Avoid easy solutions. A quick easy solution may be just that but beware the long-term consequences. Sometimes expedient solutions become the most expensive. Do you stuff more grease into a worn-out bearing and hope for the best, or do you shut the machine down to repair it properly? (Prov. 20:17)

Pick your battles. There are times to do battle. There are times to stand your ground unyielding. But make sure that the situation really calls for battle, and make sure that the decision is reached with the benefit of a cool head. (Prov. 29:11).

Have faith. The greatest attribute for a leader is to have faith. God does not lead where He does not provide. He will give you the strength and the wisdom to fulfill any task He asks you if you will maintain your faith in Him.
(Prov. 3:3-6).

Control your emotions. Don’t you just love bosses that yell at you when you make a mistake? My favorite is the boss who not only yells at you but does it in front of others! Strong leaders know that the best decisions are made by cool, rationally thinking minds. Set an example as a leader, don’t tolerate destructive tempers in your group, and you will be amazed at the improvement in your decision-making process. (Prov. 15:1, Prov. 15:18).

Choose friends with care. Sad to say but most anyone who has any business experience at all can tell you a story about someone they knew and trusted as a friend who turned out to be a back-stabbing traitor. Sometimes these folks are hard to spot, but the Bible tells us to be cautious in our friendships because the wicked people will eventually show themselves for what they are. (Prov. 12:26, Prov. 14:7).

Choose advisors carefully. Solomon’s son, Rehoboam, became king, ignored the advice of his father’s wise counselors in favor of the advice of his young friends. He put such a heavy burden on the Israelites that they tried to stone him. Eventually, the Israelites rebelled and appointed Jeroboam king (I Kings 12). (Prov. 12:5, Prov. 19:20, Prov. 20:18).

Listen to advisors. Once you choose advisors, a wise leader listens to their advice. This doesn’t mean you always take it, any advisor can be wrong, but at least you listen and consider carefully their words. (Prov. 1:8, Prov. 11:14).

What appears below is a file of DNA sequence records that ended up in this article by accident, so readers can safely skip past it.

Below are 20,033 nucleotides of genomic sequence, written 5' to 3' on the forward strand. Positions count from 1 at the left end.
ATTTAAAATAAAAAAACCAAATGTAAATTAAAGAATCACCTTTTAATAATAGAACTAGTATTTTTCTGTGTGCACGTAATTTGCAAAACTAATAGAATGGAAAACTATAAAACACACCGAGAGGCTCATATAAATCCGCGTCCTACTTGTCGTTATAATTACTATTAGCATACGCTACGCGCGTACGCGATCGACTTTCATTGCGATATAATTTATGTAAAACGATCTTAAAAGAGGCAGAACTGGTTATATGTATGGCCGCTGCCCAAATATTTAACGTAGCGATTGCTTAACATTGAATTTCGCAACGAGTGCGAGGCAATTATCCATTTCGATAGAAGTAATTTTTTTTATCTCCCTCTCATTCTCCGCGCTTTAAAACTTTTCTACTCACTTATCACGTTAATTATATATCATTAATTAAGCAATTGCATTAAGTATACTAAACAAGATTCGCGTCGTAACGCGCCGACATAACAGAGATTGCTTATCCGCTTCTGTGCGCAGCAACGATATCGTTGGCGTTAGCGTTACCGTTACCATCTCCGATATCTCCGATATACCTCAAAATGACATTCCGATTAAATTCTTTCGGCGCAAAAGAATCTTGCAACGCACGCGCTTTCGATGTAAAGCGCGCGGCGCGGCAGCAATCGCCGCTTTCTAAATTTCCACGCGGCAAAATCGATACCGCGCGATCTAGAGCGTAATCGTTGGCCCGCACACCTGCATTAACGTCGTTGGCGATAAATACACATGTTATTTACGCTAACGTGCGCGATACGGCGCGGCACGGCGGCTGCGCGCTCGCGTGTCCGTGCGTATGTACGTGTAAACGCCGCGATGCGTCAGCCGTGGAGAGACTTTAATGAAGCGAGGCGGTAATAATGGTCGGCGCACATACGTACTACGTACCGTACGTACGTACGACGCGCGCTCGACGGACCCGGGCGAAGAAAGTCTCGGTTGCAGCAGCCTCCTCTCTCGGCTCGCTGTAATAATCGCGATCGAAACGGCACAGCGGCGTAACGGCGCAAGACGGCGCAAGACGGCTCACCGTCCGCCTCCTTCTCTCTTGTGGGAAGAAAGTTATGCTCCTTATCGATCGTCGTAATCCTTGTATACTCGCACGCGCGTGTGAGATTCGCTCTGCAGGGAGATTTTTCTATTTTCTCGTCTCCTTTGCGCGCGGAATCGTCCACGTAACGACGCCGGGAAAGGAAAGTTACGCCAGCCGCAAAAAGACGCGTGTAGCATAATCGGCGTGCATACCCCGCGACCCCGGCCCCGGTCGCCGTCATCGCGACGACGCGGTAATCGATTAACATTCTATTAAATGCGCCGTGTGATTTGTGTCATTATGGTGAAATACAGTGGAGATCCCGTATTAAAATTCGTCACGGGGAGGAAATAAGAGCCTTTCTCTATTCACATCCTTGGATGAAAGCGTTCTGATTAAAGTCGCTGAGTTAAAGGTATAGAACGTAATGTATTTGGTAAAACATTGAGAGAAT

Strive for excellence. Lots of people are mediocre or good at their work, but none of them will be standouts in their professions or great leaders. A good leader knows the value of excellent work and models it in the work he or she does, and in the standards they hold up for their employees. (Prov. 22:29).

Listen for Understanding. Listening is an altogether undeveloped art form. It seems most of us are so interested in talking that we don’t listen to the people we should. Practice the art of being quiet long enough to really listen to others. (Prov. 18:13).

Lead people’s strengths. God gives every one of us gifts and talents. A good leader develops people by utilizing their gifts in their work. People who are doing work that they have a passion for will work longer hours, more productively, with more loyalty than anyone else. (Prov. 22:6).

Maintain your standards. In today’s economy, there is a lot of pressure to reduce costs, to cut corners, to give a job only partial effort. Sometimes it takes great courage to stay the course and insist on high standards rather than following those who compromise. (Prov. 25:26).

Don’t overestimate your own importance. Get a small bowl and fill it with water. Now stick your finger in the bowl and then take it out. See the hole? As important as you may be at work if you quit or get fired tomorrow they will find someone to take your place. The Bible is filled with example after example of leaders who relied on God and accomplished great things. Then they started thinking they had done it all on their own and they didn’t need other people or God. Their downfall or death was the usual next step. (Prov. 3:7).

Don’t be envious of others. Solomon had tremendous wealth yet with all his money he found no satisfaction outside his relationship with God. Don’t let envy for what someone else has, drive your decisions about what is needed in your organization. (Prov. 14:30, Prov. 23:17, Prov. 24.1).

Don’t dwell in the past. While it is important to learn from past mistakes it is more important to learn to move on. No one ever became a great leader by wallowing in the discouragement of a past failure. Rather, the strong leader learns whatever he or she can from every situation and then applies the learning to the future. (Isaiah 43:18).

Reward loyalty. Few things in business are as important as loyal employees. I don’t mean just the ones that work for one company their whole lives. Loyalty is important regardless of whether the employee is a lifetime employee or a consultant for a week. Strong leaders recognize loyalty and find ways to reward it. Strong leaders never, ever shoot the messenger, they thank them for having the courage to bring even bad news. (Prov. 25:13).